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2012/05/23

On Diablo 3

The last two weeks have been a blur for me. Conference, funeral, lots going on at the office, and Diablo 3's release. I'm itching to get back to Flare development soon, but taking a break to enjoy some D3 is nice.

Here are my thoughts on Diablo 3.

Blizzard still has a way of polishing games that is second to none. What I mean is that the game feels professional and finished. There are tiny interface and feedback tricks that action RPGs (and many other games) will be copying for years.

I'm a bit surprised at how actiony the game feels. Maybe I'm not remembering D2 well, but everything here feels over the top. The game certainly makes you feel like a badass that can mow down hordes of enemies (even rewarding instant bonuses for Massacres of groups of enemies). It's a long way from the lonely wicked survival feeling that Diablo 1 had.

The sounds in D3 are excellent. Even regular weapon swipes can't be just a swooshing sound; it has this sort of "metal-on-metal" slicing sound that doesn't make sense but feels awesome.

Most of the models are incredibly low poly. It's really surprising. It seems more of the rendering (time) budget is spent on mist/lights/particles instead, and poly count isn't the main bottleneck. Kind of interesting really. I think D3's art style is fine (I enjoy the painterly feel of some areas) but they certainly could have pushed more polys if they wanted. It makes the game feel a bit dated. That didn't stop Diablo 2 at the time though.

I'm mixed on the art direction. Some of the higher end weapons/armor look a bit gaudy. But I thoroughly enjoy all of the environments I've seen so far. Even the "mundane" dungeon areas that others might find boring. I found myself taking note of all the tiny features of each tile set. I really liked three areas of Act II: the oasis, the sandy dungeons, and the ... sewers? Each had interesting layers of features that showed some great attention to detail. I'm blown away that some really nice art was only used in very small segments.

I find the number of stats overwhelming. Will anyone actually care about the range for picking up gold and health? Does the game really need both % lifesteal and N lifesteal?

I really dig the action bar. Essentially I was slotting four cooldown abilities of various lengths, a main attack that built up my power, and a secondary attack that spent power. I think that's the way to go for designing powers: 2-3 main powers that juggle your resource levels and 3-5 cooldown abilities for varying occasions.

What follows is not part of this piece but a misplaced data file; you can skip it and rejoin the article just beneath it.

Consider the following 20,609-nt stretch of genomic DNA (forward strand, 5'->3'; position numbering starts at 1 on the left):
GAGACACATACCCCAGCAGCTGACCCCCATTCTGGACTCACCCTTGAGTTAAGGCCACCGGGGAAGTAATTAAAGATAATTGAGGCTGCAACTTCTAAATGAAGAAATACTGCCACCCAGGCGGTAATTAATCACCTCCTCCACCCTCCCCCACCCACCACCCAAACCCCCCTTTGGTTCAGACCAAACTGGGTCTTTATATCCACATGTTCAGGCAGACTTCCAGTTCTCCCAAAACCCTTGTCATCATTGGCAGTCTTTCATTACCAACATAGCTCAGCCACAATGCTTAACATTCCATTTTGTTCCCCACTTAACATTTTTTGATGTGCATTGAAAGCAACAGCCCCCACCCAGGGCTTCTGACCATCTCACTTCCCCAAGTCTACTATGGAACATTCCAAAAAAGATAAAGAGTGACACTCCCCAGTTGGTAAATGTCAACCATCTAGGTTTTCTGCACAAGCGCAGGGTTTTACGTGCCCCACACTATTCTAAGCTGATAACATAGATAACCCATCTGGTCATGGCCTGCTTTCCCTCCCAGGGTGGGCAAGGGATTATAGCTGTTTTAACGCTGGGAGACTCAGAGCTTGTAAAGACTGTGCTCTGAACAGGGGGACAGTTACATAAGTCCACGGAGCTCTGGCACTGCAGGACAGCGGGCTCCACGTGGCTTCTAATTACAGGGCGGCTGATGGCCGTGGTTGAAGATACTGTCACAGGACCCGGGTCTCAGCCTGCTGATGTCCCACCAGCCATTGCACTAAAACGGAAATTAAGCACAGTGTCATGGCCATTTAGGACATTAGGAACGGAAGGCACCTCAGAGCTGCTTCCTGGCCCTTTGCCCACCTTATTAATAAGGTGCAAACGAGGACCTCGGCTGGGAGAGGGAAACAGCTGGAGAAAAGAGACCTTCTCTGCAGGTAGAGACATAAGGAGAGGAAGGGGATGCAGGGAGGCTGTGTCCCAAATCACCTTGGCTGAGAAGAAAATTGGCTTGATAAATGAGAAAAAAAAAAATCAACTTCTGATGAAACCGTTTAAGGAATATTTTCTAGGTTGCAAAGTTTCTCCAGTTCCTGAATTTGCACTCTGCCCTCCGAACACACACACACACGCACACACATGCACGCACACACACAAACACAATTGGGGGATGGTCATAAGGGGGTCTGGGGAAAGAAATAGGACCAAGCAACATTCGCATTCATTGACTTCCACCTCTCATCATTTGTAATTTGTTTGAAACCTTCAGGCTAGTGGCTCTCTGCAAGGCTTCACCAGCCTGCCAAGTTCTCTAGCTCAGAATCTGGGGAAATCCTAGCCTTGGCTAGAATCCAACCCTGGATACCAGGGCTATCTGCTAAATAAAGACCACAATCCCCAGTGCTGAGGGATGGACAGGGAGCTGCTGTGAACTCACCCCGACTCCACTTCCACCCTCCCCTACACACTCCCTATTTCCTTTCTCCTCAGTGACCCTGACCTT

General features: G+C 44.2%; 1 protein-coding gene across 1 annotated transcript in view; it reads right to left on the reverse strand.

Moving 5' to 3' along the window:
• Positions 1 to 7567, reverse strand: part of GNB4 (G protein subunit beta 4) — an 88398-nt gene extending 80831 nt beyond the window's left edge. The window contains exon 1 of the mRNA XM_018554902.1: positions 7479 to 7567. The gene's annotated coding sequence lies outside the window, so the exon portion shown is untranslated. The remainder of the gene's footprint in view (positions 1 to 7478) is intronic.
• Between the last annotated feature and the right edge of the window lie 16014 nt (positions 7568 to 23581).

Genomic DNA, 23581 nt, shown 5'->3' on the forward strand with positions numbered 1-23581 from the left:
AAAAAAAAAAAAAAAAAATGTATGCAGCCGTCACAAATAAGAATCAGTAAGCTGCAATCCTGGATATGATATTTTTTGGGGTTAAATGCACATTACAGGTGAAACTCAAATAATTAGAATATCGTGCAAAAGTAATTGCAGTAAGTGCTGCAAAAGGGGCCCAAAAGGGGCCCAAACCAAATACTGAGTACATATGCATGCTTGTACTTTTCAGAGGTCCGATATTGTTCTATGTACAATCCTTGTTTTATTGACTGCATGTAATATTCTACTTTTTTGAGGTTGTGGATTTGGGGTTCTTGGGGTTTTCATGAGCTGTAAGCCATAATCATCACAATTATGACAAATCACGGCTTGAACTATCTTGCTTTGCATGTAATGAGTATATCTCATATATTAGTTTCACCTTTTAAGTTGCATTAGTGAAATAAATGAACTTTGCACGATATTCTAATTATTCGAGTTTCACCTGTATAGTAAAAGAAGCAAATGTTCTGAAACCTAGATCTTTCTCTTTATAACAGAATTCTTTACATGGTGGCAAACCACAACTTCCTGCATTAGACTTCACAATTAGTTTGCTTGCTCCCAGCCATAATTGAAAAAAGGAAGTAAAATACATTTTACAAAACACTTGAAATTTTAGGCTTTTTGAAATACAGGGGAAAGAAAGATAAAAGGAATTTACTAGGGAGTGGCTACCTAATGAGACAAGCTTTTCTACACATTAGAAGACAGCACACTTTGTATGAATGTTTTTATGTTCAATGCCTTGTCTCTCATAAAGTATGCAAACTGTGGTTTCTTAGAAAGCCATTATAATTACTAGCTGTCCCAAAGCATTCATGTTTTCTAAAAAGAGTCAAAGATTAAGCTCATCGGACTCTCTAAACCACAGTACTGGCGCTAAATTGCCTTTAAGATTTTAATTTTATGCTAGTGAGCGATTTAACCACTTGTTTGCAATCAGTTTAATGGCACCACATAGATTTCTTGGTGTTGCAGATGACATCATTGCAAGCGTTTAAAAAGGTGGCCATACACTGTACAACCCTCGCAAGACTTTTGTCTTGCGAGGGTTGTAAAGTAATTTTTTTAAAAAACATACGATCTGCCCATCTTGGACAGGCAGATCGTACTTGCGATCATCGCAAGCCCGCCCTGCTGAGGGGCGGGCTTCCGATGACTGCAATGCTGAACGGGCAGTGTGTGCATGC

I like the cooldown on potions. I find the health globes intriguing. Those features definitely help to normalize the balance of difficulty (can't just chain chug potions).

The main story is very pedestrian. There's far too much dialog stating the obvious. It causes theses Prime Evils to really feel one dimensional. E.g. the Demon Lord of Lies did a poor job of manipulating anyone in the game, much less me as a player. The companion/vendor stories are much more interesting so far.

The game's fun. I can't stop thinking about it. Something about solid action RPG gameplay gets me, even when I know I'm obviously in a Skinner box.

It's disappointing that there is no offline single player. I always played Diablo 1 and 2 single player. So far I have no interest in the Auction House nor in coop play. Hell, I'm constantly tempted to dismiss my companion so I can maybe feel that lonely dread that came from Diablo 1. I think a real money auction house is weird.

It makes me feel that Flare has a niche though, providing a solid DRM-free single player experience for Action RPG fans. Blizzard is definitely set the polish bar pretty high though, and it's intimidating to think that people will be comparing their Flare experience to the juggernaut that is D3.